CVIndependent

Mon09212020

Last updateMon, 24 Aug 2020 12pm

10 Sep 2014

True TV: 'Z Nation' Isn't 'The Walking Dead'; 'Utopia' Is Barely a Show

Written by 
Syfy's Z Nation looks cheap—although the zombie baby is kind of cool! Syfy's Z Nation looks cheap—although the zombie baby is kind of cool!

Z Nation (Friday, Sept. 12, Syfy), series debut: The Only TV Column That Matters™ had high hopes for Z Nation, Syfy’s would-be answer to The Walking Dead—not officially, but at this point in the game, any new zombie-based series will automatically be labeled as such. Too bad it’s a terribly written, cheaply shot (seriously, it looks like it was filmed on an iPhone—an iPhone4, at best) and spottily cast (don’t get attached to lone A-lister Harold Perrineau, just sayin’) crapshoot with only a handful of “Damn!” moments worth a look. (Two words: zombie baby.) Three years after a zombie apocalypse has ravaged the country, a ragtag band of survivors (led by Tom Everett Scott) have to get an ex-military test patient from New York to California for the possible formulation of an anti-Z vaccine. Meanwhile, for no apparent reason, a left-behind soldier (DJ Qualls) performs a stilted Pump Up the Volume/Good Morning Vietnam radio-voiceover shtick from a remote Arctic communications base, because …? The kills are passable, but The Walking Dead has made it impossible to just skate by on gore anymore. Where did all that money you didn’t spend on Sharknado 2 go, Syfy?

Utopia (Fridays and Tuesdays, Fox), new series: It’s a reality show with no prize, a “social experiment” … ugh … wherein a disparate group of people are dropped in the middle of nowhere for a year (!) and forced to create their own society and infrastructure. This “daring” “new” reality-show concept (swiped from a Dutch series, of course) at least sounds like a departure from the norm, but Utopia is really just another exploitative freak showcase, like Big Brother without a hot tub, or Survivor with no potential survivors. But at least Fox isn’t overdoing it: The Dutch version of Utopia airs five nights a week; we’re only subjected to two.

New Girl, The Mindy Project (Tuesday, Sept. 16, Fox), season premieres: Unfortunately, one of those nights is Tuesday, so Utopia will be providing a weak (going by the show’s ratings thus far) lead-in for New Girl this season, and Brooklyn Nine-Nine has been relocated to Sundays with cartoons and the comedic black hole that is the new Mulaney. Zooey Deschanel and the gang will absorb the hit, but The Mindy Project can’t afford to lose any more viewers—especially not with the potentially show-killing Season 3 storyline of coupling Mindy (Mindy Kaling) with Danny (Chris Messina). Better idea: Send Mindy to Utopia; they’ll need an OB/GYN eventually.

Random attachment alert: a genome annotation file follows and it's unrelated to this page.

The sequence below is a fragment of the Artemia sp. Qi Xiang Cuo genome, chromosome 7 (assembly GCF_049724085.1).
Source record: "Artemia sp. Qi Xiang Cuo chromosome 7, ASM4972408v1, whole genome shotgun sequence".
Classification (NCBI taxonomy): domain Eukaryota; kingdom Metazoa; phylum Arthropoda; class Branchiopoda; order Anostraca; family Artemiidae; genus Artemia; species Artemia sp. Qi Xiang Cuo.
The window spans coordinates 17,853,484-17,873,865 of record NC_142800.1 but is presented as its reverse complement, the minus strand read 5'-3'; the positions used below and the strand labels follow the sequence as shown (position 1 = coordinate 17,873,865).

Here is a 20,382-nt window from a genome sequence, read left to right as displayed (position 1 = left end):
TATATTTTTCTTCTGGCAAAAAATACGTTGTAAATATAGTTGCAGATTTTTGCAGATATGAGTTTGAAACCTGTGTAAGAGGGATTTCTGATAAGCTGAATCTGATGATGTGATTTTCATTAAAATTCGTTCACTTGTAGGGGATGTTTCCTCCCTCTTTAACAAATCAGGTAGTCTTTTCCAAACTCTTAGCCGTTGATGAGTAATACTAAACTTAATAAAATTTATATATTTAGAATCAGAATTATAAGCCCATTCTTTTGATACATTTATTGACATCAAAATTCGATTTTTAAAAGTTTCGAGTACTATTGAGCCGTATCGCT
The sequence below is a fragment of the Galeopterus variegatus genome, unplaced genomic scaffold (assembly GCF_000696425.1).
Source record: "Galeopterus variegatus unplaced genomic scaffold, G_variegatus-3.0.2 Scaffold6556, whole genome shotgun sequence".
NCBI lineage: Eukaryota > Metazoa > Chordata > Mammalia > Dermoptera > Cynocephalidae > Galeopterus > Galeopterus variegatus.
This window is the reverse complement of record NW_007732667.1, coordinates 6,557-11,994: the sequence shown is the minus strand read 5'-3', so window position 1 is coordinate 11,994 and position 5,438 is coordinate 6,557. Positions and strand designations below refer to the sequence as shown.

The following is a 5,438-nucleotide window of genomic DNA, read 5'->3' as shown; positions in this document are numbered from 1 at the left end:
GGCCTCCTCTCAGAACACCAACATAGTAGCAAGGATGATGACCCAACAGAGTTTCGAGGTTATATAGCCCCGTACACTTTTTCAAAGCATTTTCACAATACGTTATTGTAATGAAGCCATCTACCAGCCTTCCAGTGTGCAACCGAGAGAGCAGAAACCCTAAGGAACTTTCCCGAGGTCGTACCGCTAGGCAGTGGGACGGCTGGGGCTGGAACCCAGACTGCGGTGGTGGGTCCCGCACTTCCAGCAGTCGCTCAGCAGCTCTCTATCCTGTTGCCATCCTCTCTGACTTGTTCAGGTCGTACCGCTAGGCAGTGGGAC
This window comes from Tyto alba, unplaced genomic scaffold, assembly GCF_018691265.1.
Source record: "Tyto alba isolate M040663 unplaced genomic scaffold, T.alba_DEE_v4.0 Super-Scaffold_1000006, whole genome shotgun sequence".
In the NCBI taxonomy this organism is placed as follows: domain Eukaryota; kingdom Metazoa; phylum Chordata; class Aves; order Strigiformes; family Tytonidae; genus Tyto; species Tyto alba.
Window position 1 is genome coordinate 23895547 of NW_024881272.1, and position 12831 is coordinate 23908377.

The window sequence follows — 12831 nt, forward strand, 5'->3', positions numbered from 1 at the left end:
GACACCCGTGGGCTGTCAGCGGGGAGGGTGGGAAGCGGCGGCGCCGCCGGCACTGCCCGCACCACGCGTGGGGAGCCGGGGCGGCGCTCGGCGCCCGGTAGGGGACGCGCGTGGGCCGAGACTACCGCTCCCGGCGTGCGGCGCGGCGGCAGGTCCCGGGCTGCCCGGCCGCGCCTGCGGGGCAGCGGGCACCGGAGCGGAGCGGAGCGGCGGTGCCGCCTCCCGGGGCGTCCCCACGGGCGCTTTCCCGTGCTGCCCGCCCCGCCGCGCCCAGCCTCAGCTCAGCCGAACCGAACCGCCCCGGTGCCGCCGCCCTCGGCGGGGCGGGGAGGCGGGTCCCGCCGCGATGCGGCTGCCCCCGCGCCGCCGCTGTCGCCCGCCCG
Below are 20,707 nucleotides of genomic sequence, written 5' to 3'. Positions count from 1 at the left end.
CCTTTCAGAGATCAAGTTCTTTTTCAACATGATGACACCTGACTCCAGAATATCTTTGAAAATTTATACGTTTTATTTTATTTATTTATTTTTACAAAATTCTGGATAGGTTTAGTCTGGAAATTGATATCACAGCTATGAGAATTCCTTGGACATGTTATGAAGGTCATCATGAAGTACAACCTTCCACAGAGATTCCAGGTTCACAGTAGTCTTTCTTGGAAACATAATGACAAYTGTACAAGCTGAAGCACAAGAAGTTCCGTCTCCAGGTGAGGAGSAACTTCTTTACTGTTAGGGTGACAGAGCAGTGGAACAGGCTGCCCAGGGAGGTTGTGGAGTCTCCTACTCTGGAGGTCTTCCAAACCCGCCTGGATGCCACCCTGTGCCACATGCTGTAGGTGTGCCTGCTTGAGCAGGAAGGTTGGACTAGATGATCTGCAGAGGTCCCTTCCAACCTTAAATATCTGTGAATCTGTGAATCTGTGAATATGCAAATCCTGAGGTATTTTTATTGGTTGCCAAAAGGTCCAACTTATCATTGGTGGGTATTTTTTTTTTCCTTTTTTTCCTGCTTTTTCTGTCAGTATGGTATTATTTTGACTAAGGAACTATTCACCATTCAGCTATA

Red Band Society (Wednesday, Sept. 17, Fox), series debut: A dramedy with the snarky teen attitude of Glee and none of the musical numbers, Red Band Society (a title that beat out Sadder Childrens Hospital and Kancer Kidz!) is the only real chance Fox is taking this season beyond Gotham. Like early Glee, the young cancer-ward residents are all fresh-faced newbies spouting rapid-fire pop-cultural zingers, leavened with gallows humor and grounded by older actors of note (Octavia Spencer and Dave Annable as hospital staff). Hopefully, RBS can avoid the Glee death spiral. (Yes, I’m aware of the phrasing.)

The Mysteries of Laura (Wednesday, Sept. 17, NBC), series debut: There are two shows here: One’s a cop show in which a surprisingly effective Debra Messing plays a wisecracking, been-there-done-that NYPD detective who wouldn’t be out of place on Brooklyn Nine-Nine or even Law and Order: Special Victims Unit; in the other, she’s a harried single-ish mom to awful, awful twins. Call me when they dump the brats.


DVD ROUNDUP FOR SEPT. 16!

Alpha House: Season 1

Four Republican senators (John Goodman, Clark Johnson, Matt Malloy and Mark Consuelos) share a rental house in Washington, D.C., and political wackiness ensues. Based on real-life events, if not actual Republican wackiness. (Anderson Amazon Direct)

Burning Love: Seasons 2 and 3

In Season 2, hot-mess Julie (June Diane Raphael) must choose between 12 dumb hunks (dunks?); in Season 3, previous contestants compete for cash instead of love. The only Bachelor/Bachelorette parody you’ll ever need. (Paramount)

The Fault in Our Stars

Two teens (Shailene Woodley and Ansel Elgort … are these real names?) meet and fall in love in a cancer-support group in the tear-jerking film that sounds nothing at all like the new Fox TV series Red Band Society. Nope, not at all. (Fox)

From Dusk Till Dawn: Season 1

Robert Rodriguez’s 10-episode remake of his movie, starring D.J. Cotrona and Zane Holtz as the Gecko Bros, as well as Eiza Gonzalez as hot-as-hell Santanico and Wilmer Valderrama as evil-as-hell Carlos. It aired on El Rey, so you missed it. (EOne)

Godzilla

This is the re-re-re-reboot of Godzilla, in which the big (really big this time) lizard-thing and a pair of MUTOs (Massive Unidentified Terrestrial Organisms, duh) are converging upon the Pacific Rim, er, San Francisco. (Warner Bros.)

More New DVD/VOD Releases (Sept. 16)

About a Boy: Season 1, Arrow: Season 2, Awkward: Season 3, The Big Bang Theory: Season 7, Bones: Season 9, Castle: Season 6, Grimm: Season 3, Hannibal: Season 2, Jesus People, Petals on the Wind, Sleepy Hollow: Season 1, South Park: Season 17, Spartacus: The Complete Series.

Leave a comment

Make sure you enter all the required information, indicated by an asterisk (*). HTML code is not allowed.